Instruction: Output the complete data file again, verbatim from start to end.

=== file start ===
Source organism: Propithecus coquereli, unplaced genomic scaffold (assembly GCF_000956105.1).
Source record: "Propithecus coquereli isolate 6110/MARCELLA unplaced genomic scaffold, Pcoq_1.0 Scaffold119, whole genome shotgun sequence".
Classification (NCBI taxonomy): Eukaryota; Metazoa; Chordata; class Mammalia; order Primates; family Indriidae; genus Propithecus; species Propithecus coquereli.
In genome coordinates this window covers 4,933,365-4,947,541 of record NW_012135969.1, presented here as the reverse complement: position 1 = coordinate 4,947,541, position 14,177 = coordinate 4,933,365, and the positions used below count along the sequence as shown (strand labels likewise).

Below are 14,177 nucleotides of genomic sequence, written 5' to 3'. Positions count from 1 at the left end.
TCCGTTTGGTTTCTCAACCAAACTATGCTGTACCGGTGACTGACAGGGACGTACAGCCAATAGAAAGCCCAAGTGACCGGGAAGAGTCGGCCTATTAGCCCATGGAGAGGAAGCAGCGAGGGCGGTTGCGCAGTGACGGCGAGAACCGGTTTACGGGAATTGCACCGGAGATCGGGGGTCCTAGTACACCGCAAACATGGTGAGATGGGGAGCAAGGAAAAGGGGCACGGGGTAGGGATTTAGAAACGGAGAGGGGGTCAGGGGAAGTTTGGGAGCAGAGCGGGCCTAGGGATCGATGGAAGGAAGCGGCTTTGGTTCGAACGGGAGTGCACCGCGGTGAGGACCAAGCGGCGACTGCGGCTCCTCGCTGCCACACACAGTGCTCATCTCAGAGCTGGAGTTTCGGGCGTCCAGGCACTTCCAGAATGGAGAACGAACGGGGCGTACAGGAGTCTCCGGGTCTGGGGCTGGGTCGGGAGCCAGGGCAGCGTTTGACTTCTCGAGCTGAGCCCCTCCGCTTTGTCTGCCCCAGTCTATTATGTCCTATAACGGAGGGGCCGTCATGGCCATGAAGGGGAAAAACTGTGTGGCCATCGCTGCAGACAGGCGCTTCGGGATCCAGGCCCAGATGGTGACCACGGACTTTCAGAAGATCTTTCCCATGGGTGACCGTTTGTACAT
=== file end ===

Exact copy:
Source organism: Propithecus coquereli, unplaced genomic scaffold (assembly GCF_000956105.1).
Source record: "Propithecus coquereli isolate 6110/MARCELLA unplaced genomic scaffold, Pcoq_1.0 Scaffold119, whole genome shotgun sequence".
Classification (NCBI taxonomy): Eukaryota; Metazoa; Chordata; class Mammalia; order Primates; family Indriidae; genus Propithecus; species Propithecus coquereli.
In genome coordinates this window covers 4,933,365-4,947,541 of record NW_012135969.1, presented here as the reverse complement: position 1 = coordinate 4,947,541, position 14,177 = coordinate 4,933,365, and the positions used below count along the sequence as shown (strand labels likewise).

Below are 14,177 nucleotides of genomic sequence, written 5' to 3'. Positions count from 1 at the left end.
TCCGTTTGGTTTCTCAACCAAACTATGCTGTACCGGTGACTGACAGGGACGTACAGCCAATAGAAAGCCCAAGTGACCGGGAAGAGTCGGCCTATTAGCCCATGGAGAGGAAGCAGCGAGGGCGGTTGCGCAGTGACGGCGAGAACCGGTTTACGGGAATTGCACCGGAGATCGGGGGTCCTAGTACACCGCAAACATGGTGAGATGGGGAGCAAGGAAAAGGGGCACGGGGTAGGGATTTAGAAACGGAGAGGGGGTCAGGGGAAGTTTGGGAGCAGAGCGGGCCTAGGGATCGATGGAAGGAAGCGGCTTTGGTTCGAACGGGAGTGCACCGCGGTGAGGACCAAGCGGCGACTGCGGCTCCTCGCTGCCACACACAGTGCTCATCTCAGAGCTGGAGTTTCGGGCGTCCAGGCACTTCCAGAATGGAGAACGAACGGGGCGTACAGGAGTCTCCGGGTCTGGGGCTGGGTCGGGAGCCAGGGCAGCGTTTGACTTCTCGAGCTGAGCCCCTCCGCTTTGTCTGCCCCAGTCTATTATGTCCTATAACGGAGGGGCCGTCATGGCCATGAAGGGGAAAAACTGTGTGGCCATCGCTGCAGACAGGCGCTTCGGGATCCAGGCCCAGATGGTGACCACGGACTTTCAGAAGATCTTTCCCATGGGTGACCGTTTGTACAT